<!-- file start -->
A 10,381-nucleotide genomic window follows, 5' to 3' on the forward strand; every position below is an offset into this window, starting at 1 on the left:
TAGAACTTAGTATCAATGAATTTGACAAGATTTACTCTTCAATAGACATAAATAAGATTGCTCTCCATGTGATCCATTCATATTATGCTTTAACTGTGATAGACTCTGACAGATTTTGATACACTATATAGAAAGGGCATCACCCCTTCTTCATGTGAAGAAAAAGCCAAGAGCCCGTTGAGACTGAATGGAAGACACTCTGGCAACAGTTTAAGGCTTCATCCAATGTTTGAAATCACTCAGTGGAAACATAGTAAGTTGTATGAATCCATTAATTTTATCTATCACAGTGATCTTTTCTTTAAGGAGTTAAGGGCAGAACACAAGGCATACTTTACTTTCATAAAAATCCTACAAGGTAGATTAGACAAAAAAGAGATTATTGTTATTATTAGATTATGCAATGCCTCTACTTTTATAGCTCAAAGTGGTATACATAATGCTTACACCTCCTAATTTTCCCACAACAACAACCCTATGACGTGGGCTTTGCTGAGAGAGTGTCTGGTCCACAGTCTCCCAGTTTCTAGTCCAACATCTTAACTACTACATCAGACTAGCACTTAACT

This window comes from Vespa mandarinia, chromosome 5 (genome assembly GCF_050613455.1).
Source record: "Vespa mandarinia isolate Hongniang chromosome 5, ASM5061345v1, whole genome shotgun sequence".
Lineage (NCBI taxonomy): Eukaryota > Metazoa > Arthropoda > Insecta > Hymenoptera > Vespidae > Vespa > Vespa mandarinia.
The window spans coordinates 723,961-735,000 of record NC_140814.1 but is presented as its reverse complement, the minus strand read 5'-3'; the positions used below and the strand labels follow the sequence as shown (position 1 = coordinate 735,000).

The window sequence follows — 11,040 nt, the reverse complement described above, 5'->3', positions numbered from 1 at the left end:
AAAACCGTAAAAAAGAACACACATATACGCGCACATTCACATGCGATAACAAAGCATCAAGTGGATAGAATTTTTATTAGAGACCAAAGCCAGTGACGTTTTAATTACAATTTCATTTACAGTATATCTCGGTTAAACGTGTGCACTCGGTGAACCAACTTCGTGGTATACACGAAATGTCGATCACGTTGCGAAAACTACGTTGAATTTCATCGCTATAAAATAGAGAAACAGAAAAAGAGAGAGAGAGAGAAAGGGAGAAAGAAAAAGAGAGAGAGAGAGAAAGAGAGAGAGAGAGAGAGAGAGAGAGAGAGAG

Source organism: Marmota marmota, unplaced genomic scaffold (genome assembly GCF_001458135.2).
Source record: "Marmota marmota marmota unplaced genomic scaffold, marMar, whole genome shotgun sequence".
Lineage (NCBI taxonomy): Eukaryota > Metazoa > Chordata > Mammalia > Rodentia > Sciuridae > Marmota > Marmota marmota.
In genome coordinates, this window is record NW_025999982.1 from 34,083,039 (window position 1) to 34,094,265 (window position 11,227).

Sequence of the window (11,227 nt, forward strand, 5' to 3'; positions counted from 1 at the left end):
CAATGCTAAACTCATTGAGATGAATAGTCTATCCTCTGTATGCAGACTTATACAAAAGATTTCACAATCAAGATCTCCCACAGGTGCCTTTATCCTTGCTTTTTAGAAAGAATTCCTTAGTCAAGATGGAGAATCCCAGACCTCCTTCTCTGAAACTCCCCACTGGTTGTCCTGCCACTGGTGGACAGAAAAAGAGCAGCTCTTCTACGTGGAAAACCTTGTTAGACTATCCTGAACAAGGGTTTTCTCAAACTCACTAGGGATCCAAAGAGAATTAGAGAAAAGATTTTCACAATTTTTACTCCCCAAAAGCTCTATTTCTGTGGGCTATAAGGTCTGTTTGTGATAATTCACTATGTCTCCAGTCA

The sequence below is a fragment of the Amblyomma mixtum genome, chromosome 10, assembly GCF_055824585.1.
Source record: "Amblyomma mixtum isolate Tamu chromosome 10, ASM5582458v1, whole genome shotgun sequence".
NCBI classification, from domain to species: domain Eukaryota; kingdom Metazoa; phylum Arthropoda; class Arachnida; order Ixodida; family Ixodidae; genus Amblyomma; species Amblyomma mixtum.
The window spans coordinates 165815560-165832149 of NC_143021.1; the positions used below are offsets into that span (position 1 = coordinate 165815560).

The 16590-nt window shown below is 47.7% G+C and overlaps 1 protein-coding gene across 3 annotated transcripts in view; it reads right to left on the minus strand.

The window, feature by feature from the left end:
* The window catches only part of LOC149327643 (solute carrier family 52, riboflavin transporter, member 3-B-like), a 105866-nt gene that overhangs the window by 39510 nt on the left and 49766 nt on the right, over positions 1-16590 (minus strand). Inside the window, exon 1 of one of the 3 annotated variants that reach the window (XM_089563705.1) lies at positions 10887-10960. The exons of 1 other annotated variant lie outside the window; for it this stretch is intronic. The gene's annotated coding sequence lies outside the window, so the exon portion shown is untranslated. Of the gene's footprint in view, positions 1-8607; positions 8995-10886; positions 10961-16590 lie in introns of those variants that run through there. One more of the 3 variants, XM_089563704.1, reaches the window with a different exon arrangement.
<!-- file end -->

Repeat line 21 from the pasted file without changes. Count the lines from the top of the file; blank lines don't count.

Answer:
* The window catches only part of LOC149327643 (solute carrier family 52, riboflavin transporter, member 3-B-like), a 105866-nt gene that overhangs the window by 39510 nt on the left and 49766 nt on the right, over positions 1-16590 (minus strand). Inside the window, exon 1 of one of the 3 annotated variants that reach the window (XM_089563705.1) lies at positions 10887-10960. The exons of 1 other annotated variant lie outside the window; for it this stretch is intronic. The gene's annotated coding sequence lies outside the window, so the exon portion shown is untranslated. Of the gene's footprint in view, positions 1-8607; positions 8995-10886; positions 10961-16590 lie in introns of those variants that run through there. One more of the 3 variants, XM_089563704.1, reaches the window with a different exon arrangement.